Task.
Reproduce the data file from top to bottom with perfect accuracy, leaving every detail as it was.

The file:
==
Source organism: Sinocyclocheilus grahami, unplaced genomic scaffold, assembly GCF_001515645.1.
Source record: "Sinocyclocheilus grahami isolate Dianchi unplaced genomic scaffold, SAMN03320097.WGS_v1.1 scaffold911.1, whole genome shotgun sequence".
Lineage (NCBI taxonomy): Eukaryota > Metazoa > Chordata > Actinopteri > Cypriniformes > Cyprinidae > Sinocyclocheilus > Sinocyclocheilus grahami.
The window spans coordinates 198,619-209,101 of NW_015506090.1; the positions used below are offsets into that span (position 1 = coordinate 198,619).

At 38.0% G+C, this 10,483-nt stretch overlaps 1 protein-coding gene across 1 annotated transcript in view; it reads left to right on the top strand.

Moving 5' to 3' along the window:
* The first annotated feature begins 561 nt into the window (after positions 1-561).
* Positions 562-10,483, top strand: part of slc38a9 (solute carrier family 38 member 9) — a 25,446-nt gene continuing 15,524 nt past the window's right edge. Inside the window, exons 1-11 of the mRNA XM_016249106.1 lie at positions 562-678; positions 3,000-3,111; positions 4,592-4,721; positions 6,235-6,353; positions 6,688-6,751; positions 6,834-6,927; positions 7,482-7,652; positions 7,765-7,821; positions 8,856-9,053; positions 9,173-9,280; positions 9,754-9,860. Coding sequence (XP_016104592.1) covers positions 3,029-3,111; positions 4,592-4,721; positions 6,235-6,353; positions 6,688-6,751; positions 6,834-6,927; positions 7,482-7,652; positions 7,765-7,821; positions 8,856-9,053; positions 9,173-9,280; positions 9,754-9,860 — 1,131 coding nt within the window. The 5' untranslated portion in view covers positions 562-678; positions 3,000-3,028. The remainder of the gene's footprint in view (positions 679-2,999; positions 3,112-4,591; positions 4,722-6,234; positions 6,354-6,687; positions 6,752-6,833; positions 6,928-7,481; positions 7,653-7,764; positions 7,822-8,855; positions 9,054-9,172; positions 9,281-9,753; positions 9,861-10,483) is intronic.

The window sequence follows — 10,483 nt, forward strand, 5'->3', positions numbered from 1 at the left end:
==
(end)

Source organism: Sinocyclocheilus grahami, unplaced genomic scaffold, assembly GCF_001515645.1.
Source record: "Sinocyclocheilus grahami isolate Dianchi unplaced genomic scaffold, SAMN03320097.WGS_v1.1 scaffold911.1, whole genome shotgun sequence".
Lineage (NCBI taxonomy): Eukaryota > Metazoa > Chordata > Actinopteri > Cypriniformes > Cyprinidae > Sinocyclocheilus > Sinocyclocheilus grahami.
The window spans coordinates 198,619-209,101 of NW_015506090.1; the positions used below are offsets into that span (position 1 = coordinate 198,619).

At 38.0% G+C, this 10,483-nt stretch overlaps 1 protein-coding gene across 1 annotated transcript in view; it reads left to right on the top strand.

Moving 5' to 3' along the window:
* The first annotated feature begins 561 nt into the window (after positions 1-561).
* Positions 562-10,483, top strand: part of slc38a9 (solute carrier family 38 member 9) — a 25,446-nt gene continuing 15,524 nt past the window's right edge. Inside the window, exons 1-11 of the mRNA XM_016249106.1 lie at positions 562-678; positions 3,000-3,111; positions 4,592-4,721; positions 6,235-6,353; positions 6,688-6,751; positions 6,834-6,927; positions 7,482-7,652; positions 7,765-7,821; positions 8,856-9,053; positions 9,173-9,280; positions 9,754-9,860. Coding sequence (XP_016104592.1) covers positions 3,029-3,111; positions 4,592-4,721; positions 6,235-6,353; positions 6,688-6,751; positions 6,834-6,927; positions 7,482-7,652; positions 7,765-7,821; positions 8,856-9,053; positions 9,173-9,280; positions 9,754-9,860 — 1,131 coding nt within the window. The 5' untranslated portion in view covers positions 562-678; positions 3,000-3,028. The remainder of the gene's footprint in view (positions 679-2,999; positions 3,112-4,591; positions 4,722-6,234; positions 6,354-6,687; positions 6,752-6,833; positions 6,928-7,481; positions 7,653-7,764; positions 7,822-8,855; positions 9,054-9,172; positions 9,281-9,753; positions 9,861-10,483) is intronic.

The window sequence follows — 10,483 nt, forward strand, 5'->3', positions numbered from 1 at the left end: